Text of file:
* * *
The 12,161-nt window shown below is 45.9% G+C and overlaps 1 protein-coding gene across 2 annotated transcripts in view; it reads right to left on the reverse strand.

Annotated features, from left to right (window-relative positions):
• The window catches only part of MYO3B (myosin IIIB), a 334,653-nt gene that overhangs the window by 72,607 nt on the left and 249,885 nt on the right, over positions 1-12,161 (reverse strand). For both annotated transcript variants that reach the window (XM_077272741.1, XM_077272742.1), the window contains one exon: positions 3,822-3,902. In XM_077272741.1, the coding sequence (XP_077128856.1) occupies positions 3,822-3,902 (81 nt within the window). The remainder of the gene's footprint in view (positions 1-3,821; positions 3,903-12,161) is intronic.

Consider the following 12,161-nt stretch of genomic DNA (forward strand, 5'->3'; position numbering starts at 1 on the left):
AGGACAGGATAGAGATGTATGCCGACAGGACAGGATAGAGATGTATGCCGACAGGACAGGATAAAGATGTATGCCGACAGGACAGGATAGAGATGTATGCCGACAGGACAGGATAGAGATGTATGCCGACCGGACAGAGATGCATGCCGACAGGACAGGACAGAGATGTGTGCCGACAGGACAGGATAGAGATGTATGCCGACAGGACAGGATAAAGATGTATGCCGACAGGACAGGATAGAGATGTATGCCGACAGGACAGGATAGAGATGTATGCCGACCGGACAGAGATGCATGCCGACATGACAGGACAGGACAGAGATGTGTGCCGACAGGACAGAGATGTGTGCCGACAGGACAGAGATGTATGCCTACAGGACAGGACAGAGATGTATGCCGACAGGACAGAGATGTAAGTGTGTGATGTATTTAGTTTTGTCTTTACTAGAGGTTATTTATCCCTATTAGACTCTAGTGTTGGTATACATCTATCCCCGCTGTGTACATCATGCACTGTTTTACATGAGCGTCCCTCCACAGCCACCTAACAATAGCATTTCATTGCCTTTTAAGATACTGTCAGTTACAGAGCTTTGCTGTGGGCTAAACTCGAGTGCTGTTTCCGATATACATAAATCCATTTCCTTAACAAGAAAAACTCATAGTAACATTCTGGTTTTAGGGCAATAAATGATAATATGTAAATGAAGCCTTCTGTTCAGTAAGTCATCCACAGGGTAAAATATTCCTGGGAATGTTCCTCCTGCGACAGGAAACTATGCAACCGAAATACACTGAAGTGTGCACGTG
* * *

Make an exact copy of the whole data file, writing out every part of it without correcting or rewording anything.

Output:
The 12,161-nt window shown below is 45.9% G+C and overlaps 1 protein-coding gene across 2 annotated transcripts in view; it reads right to left on the reverse strand.

Annotated features, from left to right (window-relative positions):
• The window catches only part of MYO3B (myosin IIIB), a 334,653-nt gene that overhangs the window by 72,607 nt on the left and 249,885 nt on the right, over positions 1-12,161 (reverse strand). For both annotated transcript variants that reach the window (XM_077272741.1, XM_077272742.1), the window contains one exon: positions 3,822-3,902. In XM_077272741.1, the coding sequence (XP_077128856.1) occupies positions 3,822-3,902 (81 nt within the window). The remainder of the gene's footprint in view (positions 1-3,821; positions 3,903-12,161) is intronic.

Consider the following 12,161-nt stretch of genomic DNA (forward strand, 5'->3'; position numbering starts at 1 on the left):
AGGACAGGATAGAGATGTATGCCGACAGGACAGGATAGAGATGTATGCCGACAGGACAGGATAAAGATGTATGCCGACAGGACAGGATAGAGATGTATGCCGACAGGACAGGATAGAGATGTATGCCGACCGGACAGAGATGCATGCCGACAGGACAGGACAGAGATGTGTGCCGACAGGACAGGATAGAGATGTATGCCGACAGGACAGGATAAAGATGTATGCCGACAGGACAGGATAGAGATGTATGCCGACAGGACAGGATAGAGATGTATGCCGACCGGACAGAGATGCATGCCGACATGACAGGACAGGACAGAGATGTGTGCCGACAGGACAGAGATGTGTGCCGACAGGACAGAGATGTATGCCTACAGGACAGGACAGAGATGTATGCCGACAGGACAGAGATGTAAGTGTGTGATGTATTTAGTTTTGTCTTTACTAGAGGTTATTTATCCCTATTAGACTCTAGTGTTGGTATACATCTATCCCCGCTGTGTACATCATGCACTGTTTTACATGAGCGTCCCTCCACAGCCACCTAACAATAGCATTTCATTGCCTTTTAAGATACTGTCAGTTACAGAGCTTTGCTGTGGGCTAAACTCGAGTGCTGTTTCCGATATACATAAATCCATTTCCTTAACAAGAAAAACTCATAGTAACATTCTGGTTTTAGGGCAATAAATGATAATATGTAAATGAAGCCTTCTGTTCAGTAAGTCATCCACAGGGTAAAATATTCCTGGGAATGTTCCTCCTGCGACAGGAAACTATGCAACCGAAATACACTGAAGTGTGCACGTG